The Glass Window is a distinctive geographical feature in North Eleuthera which is a bridged breach at the island’s narrowest part. On its Atlantic Ocean side – where the reef is not continuous – the waves gnawed at this weak point and broke the island’s natural bridge in two.   A bridge was then constructed but this got hit by a huge rogue wave in 1991 and was knocked seven feet to the west.   Hard to imagine the power of that wave!     We went as close as we could in Morphie – but the water is pretty shallow here – and unfortunately the waves were not really hitting the Atlantic side so the full impact wasn’t seen of the view across the banks to the rough waters beyond.

Glass Window

Having taken in the sights we dropped back down the coast to Goulding Bay and found a fantastic beach to anchor off of…..with protection from the easterly tradewinds.   We anchored, relaxed for a while, and then went ashore. There were a few people about from the private houses that were dotted along the shoreline – but for the most time we had a private bobbing paradise.   Fantastic – thoroughly enjoyed ourselves….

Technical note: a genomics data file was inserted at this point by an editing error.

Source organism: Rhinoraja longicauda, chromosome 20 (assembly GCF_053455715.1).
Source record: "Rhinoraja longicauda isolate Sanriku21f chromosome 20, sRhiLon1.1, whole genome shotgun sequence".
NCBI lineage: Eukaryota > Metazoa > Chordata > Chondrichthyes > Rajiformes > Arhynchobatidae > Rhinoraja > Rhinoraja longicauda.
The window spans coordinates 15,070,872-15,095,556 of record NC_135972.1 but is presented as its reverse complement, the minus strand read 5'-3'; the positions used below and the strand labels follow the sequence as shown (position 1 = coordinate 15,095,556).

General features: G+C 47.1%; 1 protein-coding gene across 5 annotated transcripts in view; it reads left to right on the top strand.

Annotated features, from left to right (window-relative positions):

Private paradise Bobbing Own private beach

Quiet night on board after a moody sunset.

Goodnight Eleuthera

This morning (Wednesday) we picked up our anchor to make the 34 mile trip to Spanish Wells.  This requires going through the Current Cut which needs to be carefully timed to ensure the currents are right….   The wind was much stronger than forecast – again – and the seas were pretty lively.   We had a very rolly downwind sail and, as we approached the cut, we spotted something in the distance and couldn’t work it out…. It looked for a while like a seaplane….   Eventually we realised that it was a fishing boat and it was in the cut – not great for us – so we radioed him to see what his intentions were. And, of course, they declined to answer.   We carried on navigating through the channel towards the cut and then realised that, actually, he was anchored just outside of it so nothing to worry about. Phew!